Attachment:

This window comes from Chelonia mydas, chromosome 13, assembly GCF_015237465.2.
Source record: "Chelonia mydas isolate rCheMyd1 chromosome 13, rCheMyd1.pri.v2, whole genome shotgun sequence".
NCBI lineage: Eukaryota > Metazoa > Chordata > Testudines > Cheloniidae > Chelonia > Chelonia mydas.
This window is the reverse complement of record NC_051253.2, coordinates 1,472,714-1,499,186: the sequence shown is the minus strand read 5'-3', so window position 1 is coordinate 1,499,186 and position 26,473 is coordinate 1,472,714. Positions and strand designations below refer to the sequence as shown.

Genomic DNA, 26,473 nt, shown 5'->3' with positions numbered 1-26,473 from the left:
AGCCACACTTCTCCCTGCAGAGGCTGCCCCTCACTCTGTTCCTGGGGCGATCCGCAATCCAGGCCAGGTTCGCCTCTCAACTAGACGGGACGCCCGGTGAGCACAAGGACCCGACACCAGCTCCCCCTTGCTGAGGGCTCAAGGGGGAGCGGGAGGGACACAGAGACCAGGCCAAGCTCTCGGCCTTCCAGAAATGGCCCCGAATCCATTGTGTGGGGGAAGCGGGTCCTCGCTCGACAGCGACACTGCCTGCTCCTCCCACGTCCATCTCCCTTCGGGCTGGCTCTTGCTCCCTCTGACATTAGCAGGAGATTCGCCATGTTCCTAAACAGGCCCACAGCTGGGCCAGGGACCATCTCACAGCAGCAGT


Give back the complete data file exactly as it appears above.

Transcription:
This window comes from Chelonia mydas, chromosome 13, assembly GCF_015237465.2.
Source record: "Chelonia mydas isolate rCheMyd1 chromosome 13, rCheMyd1.pri.v2, whole genome shotgun sequence".
NCBI lineage: Eukaryota > Metazoa > Chordata > Testudines > Cheloniidae > Chelonia > Chelonia mydas.
This window is the reverse complement of record NC_051253.2, coordinates 1,472,714-1,499,186: the sequence shown is the minus strand read 5'-3', so window position 1 is coordinate 1,499,186 and position 26,473 is coordinate 1,472,714. Positions and strand designations below refer to the sequence as shown.

Genomic DNA, 26,473 nt, shown 5'->3' with positions numbered 1-26,473 from the left:
AGCCACACTTCTCCCTGCAGAGGCTGCCCCTCACTCTGTTCCTGGGGCGATCCGCAATCCAGGCCAGGTTCGCCTCTCAACTAGACGGGACGCCCGGTGAGCACAAGGACCCGACACCAGCTCCCCCTTGCTGAGGGCTCAAGGGGGAGCGGGAGGGACACAGAGACCAGGCCAAGCTCTCGGCCTTCCAGAAATGGCCCCGAATCCATTGTGTGGGGGAAGCGGGTCCTCGCTCGACAGCGACACTGCCTGCTCCTCCCACGTCCATCTCCCTTCGGGCTGGCTCTTGCTCCCTCTGACATTAGCAGGAGATTCGCCATGTTCCTAAACAGGCCCACAGCTGGGCCAGGGACCATCTCACAGCAGCAGT